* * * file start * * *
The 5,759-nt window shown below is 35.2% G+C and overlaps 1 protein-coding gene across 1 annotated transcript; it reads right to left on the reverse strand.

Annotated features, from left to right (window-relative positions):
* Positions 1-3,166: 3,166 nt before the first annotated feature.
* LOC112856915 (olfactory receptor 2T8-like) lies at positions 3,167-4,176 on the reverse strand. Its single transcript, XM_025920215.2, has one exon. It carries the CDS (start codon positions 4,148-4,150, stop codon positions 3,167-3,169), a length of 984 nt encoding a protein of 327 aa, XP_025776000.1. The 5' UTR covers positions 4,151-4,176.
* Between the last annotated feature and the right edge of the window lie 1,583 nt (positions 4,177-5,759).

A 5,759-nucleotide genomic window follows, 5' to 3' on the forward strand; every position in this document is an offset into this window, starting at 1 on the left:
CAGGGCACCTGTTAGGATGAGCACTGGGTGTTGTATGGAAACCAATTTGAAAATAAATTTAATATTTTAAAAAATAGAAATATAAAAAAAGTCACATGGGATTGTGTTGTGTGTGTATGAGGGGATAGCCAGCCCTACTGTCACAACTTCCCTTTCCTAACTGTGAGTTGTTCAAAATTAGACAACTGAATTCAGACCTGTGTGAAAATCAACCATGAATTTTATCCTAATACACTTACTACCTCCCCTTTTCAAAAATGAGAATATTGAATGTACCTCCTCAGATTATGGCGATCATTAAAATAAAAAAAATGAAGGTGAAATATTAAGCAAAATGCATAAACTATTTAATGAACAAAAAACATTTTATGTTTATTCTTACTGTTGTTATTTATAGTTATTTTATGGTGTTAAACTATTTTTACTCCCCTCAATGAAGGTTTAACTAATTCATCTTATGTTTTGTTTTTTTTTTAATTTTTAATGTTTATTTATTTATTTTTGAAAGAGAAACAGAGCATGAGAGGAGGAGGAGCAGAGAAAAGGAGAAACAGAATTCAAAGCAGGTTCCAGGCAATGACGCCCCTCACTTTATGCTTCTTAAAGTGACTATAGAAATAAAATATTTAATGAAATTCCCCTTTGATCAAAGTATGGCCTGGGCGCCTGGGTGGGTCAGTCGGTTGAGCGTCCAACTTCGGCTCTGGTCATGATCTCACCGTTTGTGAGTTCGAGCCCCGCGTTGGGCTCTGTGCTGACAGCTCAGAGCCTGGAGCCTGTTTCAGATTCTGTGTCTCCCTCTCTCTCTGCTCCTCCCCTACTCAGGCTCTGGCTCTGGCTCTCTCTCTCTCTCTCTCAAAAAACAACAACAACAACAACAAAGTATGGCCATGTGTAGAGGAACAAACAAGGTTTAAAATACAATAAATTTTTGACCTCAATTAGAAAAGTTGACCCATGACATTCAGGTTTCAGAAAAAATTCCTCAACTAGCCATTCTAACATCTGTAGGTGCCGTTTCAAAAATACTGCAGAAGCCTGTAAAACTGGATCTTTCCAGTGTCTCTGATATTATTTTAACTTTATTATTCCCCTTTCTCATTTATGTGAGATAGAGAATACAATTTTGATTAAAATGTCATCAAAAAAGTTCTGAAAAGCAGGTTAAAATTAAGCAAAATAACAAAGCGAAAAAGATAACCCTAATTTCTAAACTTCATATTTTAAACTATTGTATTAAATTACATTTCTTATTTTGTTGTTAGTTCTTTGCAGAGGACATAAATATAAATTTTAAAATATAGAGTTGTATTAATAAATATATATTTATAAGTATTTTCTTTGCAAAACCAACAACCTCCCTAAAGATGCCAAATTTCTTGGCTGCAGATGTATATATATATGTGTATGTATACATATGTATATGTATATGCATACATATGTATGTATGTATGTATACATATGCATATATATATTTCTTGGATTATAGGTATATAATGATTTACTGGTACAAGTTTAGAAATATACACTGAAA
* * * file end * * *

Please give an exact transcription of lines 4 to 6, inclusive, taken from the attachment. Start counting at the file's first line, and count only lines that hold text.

* LOC112856915 (olfactory receptor 2T8-like) lies at positions 3,167-4,176 on the reverse strand. Its single transcript, XM_025920215.2, has one exon. It carries the CDS (start codon positions 4,148-4,150, stop codon positions 3,167-3,169), a length of 984 nt encoding a protein of 327 aa, XP_025776000.1. The 5' UTR covers positions 4,151-4,176.
* Between the last annotated feature and the right edge of the window lie 1,583 nt (positions 4,177-5,759).

A 5,759-nucleotide genomic window follows, 5' to 3' on the forward strand; every position in this document is an offset into this window, starting at 1 on the left: